'We're all in this together': How a timely picture book about Standing Rock relates to the pandemic
'Everything one person does affects another,' says author Carole Lindstrom
Usually, when you release a new book, there's a launch party, signings, school visits, trips to book festivals. But when you release a book during an international pandemic, the typical ways to promote it disappear.
Carole Lindstrom's picture book, We Are Water Protectors, was released this week.
Lindstrom's book, illustrated by Michaela Goade, took over two years to complete, from concept to finished product.
Lindstrom's long-awaited book launch has changed its course due to COVID-19. The author has been "trying to find new ways" to promote her book.
Lindstrom, who is a citizen of the Turtle Mountain Band of Ojibwe, calls her book a "love letter" to Standing Rock and to all Indigenous people. We Are Water Protectors was inspired by the Indigenous-led resistance to the construction of the Dakota Access Pipeline (DAPL) through Standing Rock Sioux territory.
"We need more stewards of the Earth, and that's why I wrote it," explained Lindstrom. "To protect our planet."
"It's not just an Indigenous issue. It's an every person issue."
Changes to book release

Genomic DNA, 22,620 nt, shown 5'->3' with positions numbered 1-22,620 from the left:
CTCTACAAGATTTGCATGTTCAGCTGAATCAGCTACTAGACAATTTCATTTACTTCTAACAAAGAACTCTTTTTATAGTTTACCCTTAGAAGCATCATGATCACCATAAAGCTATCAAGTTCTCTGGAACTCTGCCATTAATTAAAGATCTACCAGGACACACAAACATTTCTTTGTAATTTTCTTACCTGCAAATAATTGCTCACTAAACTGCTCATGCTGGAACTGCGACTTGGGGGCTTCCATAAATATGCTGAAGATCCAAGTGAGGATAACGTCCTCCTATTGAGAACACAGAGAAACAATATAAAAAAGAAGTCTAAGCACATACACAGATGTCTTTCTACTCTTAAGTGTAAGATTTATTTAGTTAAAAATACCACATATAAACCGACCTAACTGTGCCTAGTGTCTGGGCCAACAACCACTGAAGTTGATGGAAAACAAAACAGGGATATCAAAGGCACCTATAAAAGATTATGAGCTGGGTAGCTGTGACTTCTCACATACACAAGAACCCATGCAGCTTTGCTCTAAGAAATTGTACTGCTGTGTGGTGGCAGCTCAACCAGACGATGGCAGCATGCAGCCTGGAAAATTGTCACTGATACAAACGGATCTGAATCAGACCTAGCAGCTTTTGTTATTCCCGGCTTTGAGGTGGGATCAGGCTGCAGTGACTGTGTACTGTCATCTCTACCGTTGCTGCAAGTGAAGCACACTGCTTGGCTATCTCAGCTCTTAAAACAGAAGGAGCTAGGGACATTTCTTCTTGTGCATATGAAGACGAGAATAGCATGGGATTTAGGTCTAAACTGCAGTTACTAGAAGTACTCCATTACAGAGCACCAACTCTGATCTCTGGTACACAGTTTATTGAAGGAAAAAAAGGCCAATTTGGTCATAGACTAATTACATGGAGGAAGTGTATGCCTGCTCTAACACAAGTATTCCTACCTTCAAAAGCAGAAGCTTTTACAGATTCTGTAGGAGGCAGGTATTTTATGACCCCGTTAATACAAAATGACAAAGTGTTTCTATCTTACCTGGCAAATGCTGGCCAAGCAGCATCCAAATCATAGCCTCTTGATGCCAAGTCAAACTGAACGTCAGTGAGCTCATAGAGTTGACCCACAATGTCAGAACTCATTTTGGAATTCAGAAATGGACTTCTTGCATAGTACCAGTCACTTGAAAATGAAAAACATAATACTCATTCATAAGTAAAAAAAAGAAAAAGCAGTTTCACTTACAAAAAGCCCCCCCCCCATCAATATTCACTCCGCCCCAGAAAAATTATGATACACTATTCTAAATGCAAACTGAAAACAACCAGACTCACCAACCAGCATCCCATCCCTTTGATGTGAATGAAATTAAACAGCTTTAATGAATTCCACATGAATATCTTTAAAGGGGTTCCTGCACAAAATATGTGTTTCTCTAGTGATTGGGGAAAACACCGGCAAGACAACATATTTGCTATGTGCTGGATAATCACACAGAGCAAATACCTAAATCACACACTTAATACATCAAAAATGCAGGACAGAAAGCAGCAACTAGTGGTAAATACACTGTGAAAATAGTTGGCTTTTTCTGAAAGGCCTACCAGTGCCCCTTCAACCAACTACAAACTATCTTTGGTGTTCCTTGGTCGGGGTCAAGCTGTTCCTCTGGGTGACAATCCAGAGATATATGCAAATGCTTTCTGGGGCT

Lindstrom has cancelled book signings and school visits, as well as a trip to Standing Rock to present her book to the community.
"And that's the thing that really hurts me the most," said Lindstrom about postponing the book launch in Standing Rock.
"But we're gonna do it. It's just been pushed back a little bit."
In the meantime, Lindstrom recorded a video about her book that can be used in schools. Like many other authors, Lindstrom is connecting with readers online.
"Social media is wonderful," she said.
Lindstrom said she feels "a lot of support."
"Everybody's dealing with this [pandemic]," she said. "We're all in this together."
While her book is specifically about pipelines and protecting water, it also relates to how the world is currently being impacted by COVID-19, explained the author.
"The virus can connect us and make us all change our lives," she said.
"We are connected. Everything one person does affects another," said Lindstrom.
"It affects the planet."